Driving home through Deleware Gap last week, I pulled over to take these pictures. For some reason, the photos that I shoot there always end up looking like a Chinese landscape. It’s probably the image of a craggy gorge standing out of a misty blur. I like the orientalist effect. Maybe it’s time to re-read with a post-critical eye the orientalist writing Franz Rosenzweig’s The Star of Redemption. I had the occasion to work through again the material on “China” collected in part 1 of the text. Along with “India” it is supposed to be a counterpoint to the internal vitality and tensions that Rosenzweig claimed for Greek paganism.” An embarrassment to my colleagues in Jewish philosophy, the Chinese reflections are actually quite beautiful. They reflect the idea of world plenitude that is a central component of what Rosenzweig meant by the appearance of the world as “meta-logical,” i.e. beyond the reason, order, or logos towards which the fullness of a dynamic world tends.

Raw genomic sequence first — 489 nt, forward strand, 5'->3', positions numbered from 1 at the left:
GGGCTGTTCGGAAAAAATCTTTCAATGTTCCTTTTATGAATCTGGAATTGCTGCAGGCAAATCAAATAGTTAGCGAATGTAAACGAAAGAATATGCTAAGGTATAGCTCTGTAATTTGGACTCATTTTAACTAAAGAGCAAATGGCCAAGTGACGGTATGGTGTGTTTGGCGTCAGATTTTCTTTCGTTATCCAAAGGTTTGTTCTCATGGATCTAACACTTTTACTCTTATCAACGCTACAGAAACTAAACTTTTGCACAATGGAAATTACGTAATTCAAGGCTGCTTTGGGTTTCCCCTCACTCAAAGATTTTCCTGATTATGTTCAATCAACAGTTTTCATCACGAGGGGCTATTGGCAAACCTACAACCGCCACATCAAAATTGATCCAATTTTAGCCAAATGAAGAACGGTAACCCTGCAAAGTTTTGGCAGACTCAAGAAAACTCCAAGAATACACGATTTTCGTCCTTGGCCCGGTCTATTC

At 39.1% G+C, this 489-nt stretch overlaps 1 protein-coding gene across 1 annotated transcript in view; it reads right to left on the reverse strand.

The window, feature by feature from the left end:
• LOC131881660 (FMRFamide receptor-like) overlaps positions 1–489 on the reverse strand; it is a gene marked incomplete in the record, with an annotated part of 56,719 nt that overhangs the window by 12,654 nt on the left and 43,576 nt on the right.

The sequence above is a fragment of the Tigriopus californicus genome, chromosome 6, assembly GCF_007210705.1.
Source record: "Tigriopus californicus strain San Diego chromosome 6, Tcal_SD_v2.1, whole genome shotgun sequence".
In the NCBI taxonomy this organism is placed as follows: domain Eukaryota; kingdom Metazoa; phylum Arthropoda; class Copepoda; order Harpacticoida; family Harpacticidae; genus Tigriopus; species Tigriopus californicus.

“For China it is precisely the fullness of the world which alone counts as real. All spirit must be material, specific, in order to qualify for place and existence here. Spiritual powers retreat before earthly interests…To the extent that it still plays a role, the spiritual has become a matter of spirits…Unhesitatingly the fullness of the world is filled to overflowing with their fullness. …Here the throng of spirits multiplies without concern, each immortal for itself, new ones ever added to the old, each distinguished prosopographically from the other.” (Star of Redemption, Hallo translation, p.59)